The path to discussion and diagnosis

Hereditary ATTR (hATTR) amyloidosis is a rare disease which has symptoms that may be similar to those of other conditions. This may lead to misdiagnosis or delays in diagnosis.

The following steps can help you to have an informed conversation with your doctor and ensure he or she has the information needed to make an accurate assessment of your risk for hATTR amyloidosis.

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Learn more about hATTR amyloidosis


The more educated you are about hATTR amyloidosis, the more prepared you’ll be to recognize the symptoms.

Take note of symptoms


By keeping track of any hATTR amyloidosis symptoms you might be experiencing, and sharing the notes with your doctor, (s)he can get a more accurate picture of your condition.

Talk to your family


hATTR amyloidosis is an inherited condition, so while your family members may not have been diagnosed with the condition, they may have experienced symptoms similar to yours.

It’s important to talk to your family about any family history that may be related to hATTR amyloidosis.

Talk to your doctor


Armed with your knowledge of potential symptoms and family history, it’s time to discuss hATTR amyloidosis with your doctor.

Be prepared to talk to your doctor about your concerns, including the fact that there are diseases with symptoms that may appear to be similar to those of hATTR amyloidosis and misdiagnosis may be common.

Conditions with symptoms similar to that of hATTR amyloidosis

This list may not be all-inclusive.

Alcoholic neuropathy

Amyotrophic lateral sclerosis (ALS)

Amyloid A (AA) amyloidosis

Amyloid light chain (AL) amyloidosis

Carpal tunnel syndrome

Charcot-Marie-Tooth disease

Chronic inflammatory demyelinating polyneuropathy (CIDP)

Diabetic neuropathy

Fabry disease

Hypertensive heart disease

Hypertrophic cardiomyopathy

Idiopathic polyneuropathy

Motor neuron disease

Motor polyradiculoneuropathy

Paraneoplastic neuropathy

Understand the importance of genetics


Genetic testing has opened a new horizon for the diagnosis and management of hereditary human disease. The results of a genetic test can confirm or rule out a suspected genetic condition, such as hATTR amyloidosis, or help determine a person’s chance of developing or passing on a genetic condition.

Because genetic testing is often associated with many ethical and psychosocial issues, professional genetic counselling is important so that the patient and family can comprehend the meanings and implications of a positive or negative test result.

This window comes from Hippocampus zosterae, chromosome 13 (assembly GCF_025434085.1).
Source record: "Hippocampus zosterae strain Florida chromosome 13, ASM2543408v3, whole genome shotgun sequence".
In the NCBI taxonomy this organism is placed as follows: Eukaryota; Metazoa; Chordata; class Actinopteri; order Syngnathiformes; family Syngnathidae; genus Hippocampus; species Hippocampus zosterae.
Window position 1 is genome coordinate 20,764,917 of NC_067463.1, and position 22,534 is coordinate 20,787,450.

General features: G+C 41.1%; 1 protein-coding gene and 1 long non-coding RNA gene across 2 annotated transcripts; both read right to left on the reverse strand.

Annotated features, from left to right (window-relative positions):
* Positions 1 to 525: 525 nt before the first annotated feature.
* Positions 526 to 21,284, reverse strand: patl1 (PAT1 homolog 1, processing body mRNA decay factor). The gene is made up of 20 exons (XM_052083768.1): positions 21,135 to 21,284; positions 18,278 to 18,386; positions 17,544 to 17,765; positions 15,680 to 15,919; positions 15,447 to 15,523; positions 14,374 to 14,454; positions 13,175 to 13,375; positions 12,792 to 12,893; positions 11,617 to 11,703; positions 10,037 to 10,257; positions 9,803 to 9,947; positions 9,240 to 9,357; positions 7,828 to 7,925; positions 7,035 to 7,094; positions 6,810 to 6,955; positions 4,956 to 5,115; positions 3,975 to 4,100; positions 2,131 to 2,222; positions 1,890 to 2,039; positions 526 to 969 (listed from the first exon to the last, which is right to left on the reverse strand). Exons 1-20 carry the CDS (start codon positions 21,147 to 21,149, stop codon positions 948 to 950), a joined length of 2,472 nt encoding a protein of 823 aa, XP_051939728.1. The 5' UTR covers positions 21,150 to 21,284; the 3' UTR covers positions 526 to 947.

Genetic testing and counseling may help to:

  • Identify risk of disease for patients and their family members
  • Shorten the time to diagnosis and prevent misdiagnoses
  • Help doctors and patients make informed treatment decisions or consider clinical trials
  • Provide information about support resources such as patient advocacy organizations

Genetic counselling is a service that provides information and support for people who have, or may be at risk for, genetic conditions. Genetic counsellors are trained healthcare professionals who can discuss genetics, inheritance, and disease risk as well as the benefits, limitations, and potential implications of genetic testing. Genetic counselling can be performed before, during, or after genetic testing and is often in tandem with the treatment pathway.

Talk to your doctor about the need and possibility for genetic testing to help progress diagnosis.

Know that treatment options are available


If you are diagnosed with hATTR amyloidosis, treatments are available that address the underlying cause of the disease. These therapies can help by decreasing the amount of TTR protein that’s made in the body. There are also treatments that bind to TTR proteins and help prevent them from forming clusters.

Liver and/or heart transplant is also an option for some patients who meet certain eligibility criteria.

Since the symptoms of hATTR amyloidosis can worsen over time, managing symptoms is an ongoing process. Doctors may prescribe medication to help manage some of the symptoms that may reduce the daily impact on patients. Additional treatment options for hATTR amyloidosis are currently being researched.